You're Putting On Your Bug Spray All Wrong

You're Putting On Your Bug Spray All Wrong

'Tis the season for picnics, bonfires and camping, but along with the sunshine and fresh air come insects. Not only are they annoying and their bites often itchy, but many carry dangerous diseases.

Among a long list of mosquito and tick-borne diseases are Eastern equine encephalitis, St. Louis encephalitis, West Nile virus and Lyme disease. West Nile virus is one of the most common carried by mosquitos, and in 2012, West Nile was responsible for 5,674 illnesses and 286 deaths. The previous year, 24,364 people were infected with Lyme disease, which is carried by ticks.

Insect repellent is certainly a good way to ward off disease-carrying critters (if you're concerned about what chemicals are in bug sprays, we have a visual explainer here), but there are some things you may be doing wrong that could minimize its efficacy.

Stay safe by keeping bugs at bay this summer by avoiding these common bug spray mistakes.

You're not reading labels.
Do you just grab and go? When it comes to bug spray, one size certainly doesn't fit all. The repellent you choose should depend on the type of insect you're trying to ward off. The CDC suggests using repellents with picaridin, IR3535 or oil of lemon eucalyptus -- like Cutter Advanced, Repel, Off! and SkinSmart -- to prevent mosquito bites. But if you're out to fight both ticks and mosquitos, reach for a spray with 20 percent or more DEET -- think Off!, Cutter and Ultrathon. "Permethrin-containing products can also be used directly on clothing but should not be applied to skin," Dr. Bobbi Pritt, M.D., director of the Clinical Parasitology Laboratory at the Mayo Clinic, tells The Huffington Post. Play it safe by always reading the ingredients before taking your bug spray to the checkout line.

In addition to listing out ingredients, bug spray labels include instructions for when, where and how often to apply the stuff. However, the protection times listed are only guidelines, Joseph Conlon, of the American Mosquito Control Association, tells The Huffington Post. "If one is sweating or bathing, it must be reapplied afterward," he says.

You apply bug spray before sunscreen.
The CDC suggests doing just the opposite: Put on sunscreen before bug spray. And this is true whether you're using a spray or a cream. The CDC also warns against using combination repellent/sunscreen products, no matter how convenient they may seem, because sunscreen usually needs to be reapplied more often than bug spray. Stay protected by keeping the two separate.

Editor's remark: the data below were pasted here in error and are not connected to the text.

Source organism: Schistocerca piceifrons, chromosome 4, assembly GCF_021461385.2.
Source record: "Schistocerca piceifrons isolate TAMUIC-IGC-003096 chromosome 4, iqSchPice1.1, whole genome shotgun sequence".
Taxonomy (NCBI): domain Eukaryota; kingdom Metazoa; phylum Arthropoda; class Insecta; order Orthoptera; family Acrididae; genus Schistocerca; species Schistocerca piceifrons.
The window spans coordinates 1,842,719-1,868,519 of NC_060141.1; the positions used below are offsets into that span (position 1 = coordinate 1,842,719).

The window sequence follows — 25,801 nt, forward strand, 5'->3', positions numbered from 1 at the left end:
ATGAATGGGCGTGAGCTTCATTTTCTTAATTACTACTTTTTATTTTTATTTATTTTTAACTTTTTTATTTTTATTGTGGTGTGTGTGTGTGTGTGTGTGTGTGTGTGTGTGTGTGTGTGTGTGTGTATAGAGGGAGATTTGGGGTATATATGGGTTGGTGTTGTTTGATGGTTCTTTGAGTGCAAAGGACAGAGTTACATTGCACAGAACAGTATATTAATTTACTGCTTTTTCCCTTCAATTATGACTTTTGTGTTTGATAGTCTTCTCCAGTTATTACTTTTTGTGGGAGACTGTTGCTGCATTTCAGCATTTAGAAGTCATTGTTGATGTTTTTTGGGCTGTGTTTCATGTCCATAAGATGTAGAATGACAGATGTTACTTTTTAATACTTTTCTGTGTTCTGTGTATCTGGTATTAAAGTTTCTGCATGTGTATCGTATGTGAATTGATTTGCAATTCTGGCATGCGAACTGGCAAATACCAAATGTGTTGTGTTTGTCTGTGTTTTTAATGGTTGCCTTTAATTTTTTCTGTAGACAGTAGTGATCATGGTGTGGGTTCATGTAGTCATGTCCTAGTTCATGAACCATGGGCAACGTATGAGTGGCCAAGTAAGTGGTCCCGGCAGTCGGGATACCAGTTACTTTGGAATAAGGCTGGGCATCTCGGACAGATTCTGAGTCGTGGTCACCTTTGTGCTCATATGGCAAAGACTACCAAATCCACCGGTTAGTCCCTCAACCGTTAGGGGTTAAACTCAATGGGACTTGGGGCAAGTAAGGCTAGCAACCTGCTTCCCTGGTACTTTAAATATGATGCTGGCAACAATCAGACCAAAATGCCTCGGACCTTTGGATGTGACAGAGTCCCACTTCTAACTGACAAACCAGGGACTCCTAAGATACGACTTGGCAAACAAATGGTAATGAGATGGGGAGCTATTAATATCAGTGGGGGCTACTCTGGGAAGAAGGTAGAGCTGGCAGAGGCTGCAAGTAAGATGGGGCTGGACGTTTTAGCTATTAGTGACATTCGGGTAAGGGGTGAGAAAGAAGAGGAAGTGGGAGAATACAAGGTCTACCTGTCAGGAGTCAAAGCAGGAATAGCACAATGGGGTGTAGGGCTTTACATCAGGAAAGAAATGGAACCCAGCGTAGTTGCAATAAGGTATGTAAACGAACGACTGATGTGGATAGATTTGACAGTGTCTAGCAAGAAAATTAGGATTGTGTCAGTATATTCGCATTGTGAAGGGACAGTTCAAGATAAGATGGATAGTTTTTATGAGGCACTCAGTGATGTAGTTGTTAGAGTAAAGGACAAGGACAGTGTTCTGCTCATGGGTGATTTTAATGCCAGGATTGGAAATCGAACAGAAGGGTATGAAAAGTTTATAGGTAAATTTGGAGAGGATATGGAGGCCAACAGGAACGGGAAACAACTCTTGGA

You're not thorough enough.
One of the most common mistakes people make when it comes to bug spray is not applying it thoroughly enough, says Conlon. Although you should avoid getting it in or on your eyes and mucoid tissue, it should hit all exposed body surfaces. If you miss a spot, the mosquitoes will find their way to that surface for feeding.

You've been fighting back with your phone.
There's an app for everything these days -- including bug repellent. Smartphone applications, like Anti Mosquito -- Sonic Repeller, claim to keep bugs at bay using a high-frequency sound that most humans don't notice, but mosquitos hate. The bad news? If it sounds too good to be true, it probably is. Research shows that these apps, or really any type of electronic mosquito repellent, don't actually cut down on the number of bites. Even worse, one study showed a 33 percent increase in bites when three different electronic repellent devices were tested.

You're afraid of DEET.
When it comes to DEET-based repellents, it's really a matter of choosing the lesser of two evils. DEET has been responsible for some nasty side effects, including numb or burning lips, nausea, headaches and rashes. On the other hand, mosquitos and ticks put victims at risk of everything from Lyme disease to the West Nile virus. Research in the New England Journal of Medicine found repellents with DEET to be the most effective type of repellent (not to mention the longest lasting) for fighting off insects that could potentially carry these dangerous diseases. "I'm generally in favor of trying to find natural solutions for most of life’s challenges –- but this is one time where, for many of us, a little risk from DEET may be worth it," Dr. Brent Bauer, M.D., director of the Mayo Clinic Complementary and Integrative Medicine Program, tells The Huffington Post. Plus, DEET is effective in warding off biting flies, fleas, ticks, chiggers and mosquitoes, says Conlon. If you're a bit wary of using DEET-based products, you can always opt for lower levels, such as 15 to 20 percent DEET.

You're letting it ruin your gear.
It's great to stay protected, but some sprays can be tough on different materials. DEET is particularly rough on nylon and polyester, Bauer tells The Huffington Post. "I’ve also seen more than a few sleeping bags wrecked by leaking DEET preparations." To keep the sprays from dissolving your tent, sleeping bag or other outdoor gear, spray it on and let it dry before putting it on or climbing inside.

You're too lax about when you wear it.
Think insect repellent is only for camping excursions and other outdoor adventures? Think again. Know when and where ticks and mosquitos pop up -- even if that means an evening in your backyard. You should apply it any time you're entering tall grass, leaf litter, or a forest, as well as at dawn or dusk, Pritt tells The Huffington Post. That's because "there are so many potentially serious, and even deadly, disease-causing organisms that can be transmitted by ticks and mosquitoes," she says. "It is always best to err on the safe side and use insect repellent when there is a chance of them."

Before You Go

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